cc files... -lieee1284
The libieee1284 library is a library for accessing parallel port devices.
The model presented to the user is fairly abstract: a list of parallel ports with arbitrary names, with functions to access them in various ways ranging from bit operations to block data transfer in one of the IEEE 1284 sanctioned protocols.
Although the library resides in user space the speed penalty may not be as bad as you initially think, since the operating system may well provide assistance with block data transfer operations; in fact, the operating system may even use hardware assistance to get the job done. So, using libieee1284, ECP transfers using DMA are possible.
The normal sequence of events will be that the application
- 1.calls ieee1284_find_ports to get a list of available ports
- 2.then ieee1284_get_deviceid to look for a device on each port that it is interested in
- 3.and then ieee1284_open to open each port it finds a device it can control on.
- 4.The list of ports returned from ieee1284_find_ports can now be disposed of using ieee1284_free_ports.
- 5.Then when it wants to control the device, it will call ieee1284_claim to prevent other drivers from using the port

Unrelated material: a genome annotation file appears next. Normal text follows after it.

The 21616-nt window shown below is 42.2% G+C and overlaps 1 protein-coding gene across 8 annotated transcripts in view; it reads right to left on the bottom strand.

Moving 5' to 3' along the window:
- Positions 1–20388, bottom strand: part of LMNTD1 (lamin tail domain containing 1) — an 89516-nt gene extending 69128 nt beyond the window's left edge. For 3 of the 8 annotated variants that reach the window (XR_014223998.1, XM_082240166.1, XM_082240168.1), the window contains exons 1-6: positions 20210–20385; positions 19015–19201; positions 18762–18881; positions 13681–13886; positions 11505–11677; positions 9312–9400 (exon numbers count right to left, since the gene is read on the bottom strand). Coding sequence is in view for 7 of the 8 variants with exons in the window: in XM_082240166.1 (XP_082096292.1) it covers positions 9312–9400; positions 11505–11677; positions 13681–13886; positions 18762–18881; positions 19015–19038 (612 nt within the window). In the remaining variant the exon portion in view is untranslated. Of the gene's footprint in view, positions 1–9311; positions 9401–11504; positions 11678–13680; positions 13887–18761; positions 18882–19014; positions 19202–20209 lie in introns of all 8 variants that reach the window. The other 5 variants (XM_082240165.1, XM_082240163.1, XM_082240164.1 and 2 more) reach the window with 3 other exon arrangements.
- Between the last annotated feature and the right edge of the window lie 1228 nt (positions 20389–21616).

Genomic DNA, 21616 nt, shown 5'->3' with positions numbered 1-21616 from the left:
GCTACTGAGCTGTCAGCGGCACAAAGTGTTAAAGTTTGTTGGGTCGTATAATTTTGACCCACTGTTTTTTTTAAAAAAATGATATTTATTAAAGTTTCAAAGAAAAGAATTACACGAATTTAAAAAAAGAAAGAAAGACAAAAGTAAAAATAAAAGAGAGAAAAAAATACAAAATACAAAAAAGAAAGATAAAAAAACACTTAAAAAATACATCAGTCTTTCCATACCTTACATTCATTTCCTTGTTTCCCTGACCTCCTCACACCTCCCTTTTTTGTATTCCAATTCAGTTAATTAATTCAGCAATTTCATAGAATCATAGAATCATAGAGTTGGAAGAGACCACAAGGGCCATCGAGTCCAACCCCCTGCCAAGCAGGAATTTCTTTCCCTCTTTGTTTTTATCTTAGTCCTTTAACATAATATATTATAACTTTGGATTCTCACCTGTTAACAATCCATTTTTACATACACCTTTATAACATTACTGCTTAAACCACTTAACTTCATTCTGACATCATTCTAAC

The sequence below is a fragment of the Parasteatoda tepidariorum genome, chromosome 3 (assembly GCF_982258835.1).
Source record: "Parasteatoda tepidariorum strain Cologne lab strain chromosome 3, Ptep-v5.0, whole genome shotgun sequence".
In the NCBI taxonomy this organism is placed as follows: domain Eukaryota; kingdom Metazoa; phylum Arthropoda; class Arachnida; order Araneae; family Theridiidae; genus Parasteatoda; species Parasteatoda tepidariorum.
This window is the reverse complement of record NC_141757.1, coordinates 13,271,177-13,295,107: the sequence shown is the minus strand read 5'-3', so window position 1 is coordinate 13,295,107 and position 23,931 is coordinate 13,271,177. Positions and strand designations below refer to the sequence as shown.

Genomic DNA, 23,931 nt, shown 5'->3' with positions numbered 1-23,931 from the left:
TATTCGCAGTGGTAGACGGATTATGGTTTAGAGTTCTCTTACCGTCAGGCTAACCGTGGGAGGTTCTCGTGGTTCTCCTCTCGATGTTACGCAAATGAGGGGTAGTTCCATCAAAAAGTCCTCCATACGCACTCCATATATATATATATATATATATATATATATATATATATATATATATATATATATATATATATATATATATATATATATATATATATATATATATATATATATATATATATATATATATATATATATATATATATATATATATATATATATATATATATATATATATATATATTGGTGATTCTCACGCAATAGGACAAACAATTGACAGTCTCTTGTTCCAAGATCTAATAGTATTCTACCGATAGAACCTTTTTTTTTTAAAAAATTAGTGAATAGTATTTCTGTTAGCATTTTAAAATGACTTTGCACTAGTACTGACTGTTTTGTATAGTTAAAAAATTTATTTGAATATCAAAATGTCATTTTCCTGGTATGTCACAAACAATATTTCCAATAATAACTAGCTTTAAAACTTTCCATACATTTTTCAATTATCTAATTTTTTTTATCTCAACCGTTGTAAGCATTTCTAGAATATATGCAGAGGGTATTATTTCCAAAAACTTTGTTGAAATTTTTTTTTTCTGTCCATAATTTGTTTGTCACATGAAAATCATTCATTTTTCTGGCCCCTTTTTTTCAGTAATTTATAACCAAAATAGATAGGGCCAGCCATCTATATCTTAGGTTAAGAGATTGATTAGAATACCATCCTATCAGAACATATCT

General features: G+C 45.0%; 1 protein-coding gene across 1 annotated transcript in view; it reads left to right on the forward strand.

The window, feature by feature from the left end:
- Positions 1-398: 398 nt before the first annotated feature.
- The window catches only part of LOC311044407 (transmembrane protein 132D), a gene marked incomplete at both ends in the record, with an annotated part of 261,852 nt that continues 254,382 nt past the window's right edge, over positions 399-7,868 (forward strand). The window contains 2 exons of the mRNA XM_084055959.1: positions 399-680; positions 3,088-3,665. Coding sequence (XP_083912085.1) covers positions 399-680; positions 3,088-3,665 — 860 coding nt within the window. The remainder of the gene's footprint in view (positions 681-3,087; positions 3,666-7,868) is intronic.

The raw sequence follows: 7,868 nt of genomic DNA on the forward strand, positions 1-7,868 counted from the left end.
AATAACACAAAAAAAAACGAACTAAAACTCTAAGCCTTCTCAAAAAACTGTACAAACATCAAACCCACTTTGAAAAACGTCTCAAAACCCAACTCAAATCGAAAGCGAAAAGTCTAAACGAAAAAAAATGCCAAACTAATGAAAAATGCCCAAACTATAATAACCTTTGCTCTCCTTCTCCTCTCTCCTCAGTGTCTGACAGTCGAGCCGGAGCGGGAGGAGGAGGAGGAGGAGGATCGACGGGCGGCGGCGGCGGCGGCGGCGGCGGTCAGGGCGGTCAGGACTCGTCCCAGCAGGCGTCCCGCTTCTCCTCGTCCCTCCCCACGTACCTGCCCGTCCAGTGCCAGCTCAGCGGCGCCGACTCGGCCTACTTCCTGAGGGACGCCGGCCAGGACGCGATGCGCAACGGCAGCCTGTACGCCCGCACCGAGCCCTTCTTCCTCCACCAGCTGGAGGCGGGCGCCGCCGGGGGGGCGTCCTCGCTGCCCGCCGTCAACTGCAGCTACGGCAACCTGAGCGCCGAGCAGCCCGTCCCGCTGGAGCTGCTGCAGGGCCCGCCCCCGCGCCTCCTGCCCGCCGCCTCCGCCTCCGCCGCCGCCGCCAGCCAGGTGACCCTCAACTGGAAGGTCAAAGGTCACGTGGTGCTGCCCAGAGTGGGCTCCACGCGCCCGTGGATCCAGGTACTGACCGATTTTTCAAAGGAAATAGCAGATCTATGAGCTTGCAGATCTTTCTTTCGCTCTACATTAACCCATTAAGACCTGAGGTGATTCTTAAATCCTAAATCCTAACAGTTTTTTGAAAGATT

- 6.then perhaps do some data transfers
- 7.and then ieee1284_release when it is finished that that particular command. This claim-control-release sequence will be repeated each time it wants to tell the device to do something.
- 8.Finally when the application is finished with the device it will call ieee1284_close.
Usually a port needs to be claimed before it can be used. This is to prevent multiple drivers from trampling on each other if they both want to use the same port. The exception to this rule is the collection of IEEE 1284 Device IDs, which has an implicit open-claim-release-close sequence. The reason for this is that it may be possible to collect a Device ID from the operating system, without bothering the device with it.
When ieee1284_find_ports is first called, the library will look for a configuration file, /etc/ieee1284.conf.
Comments begin with a '#' character and extend to the end of the line. Everything else is freely-formatted tokens. A non-quoted (or double-quoted) backslash character '\' preserves the literal value of the next character, and single and double quotes may be used for preserving white-space. Braces and equals signs are recognised as tokens, unless quoted or escaped.
The only configuration instruction that is currently recognised is "disallow method ppdev", for preventing the use of the Linux ppdev driver.
You can enable debugging output from the library by setting the environment variable LIBIEEE1284_DEBUG to any value.
- Configuration file.
Tim Waugh <[email protected]>
COPYRIGHTCopyright © 2001-2003 Tim Waugh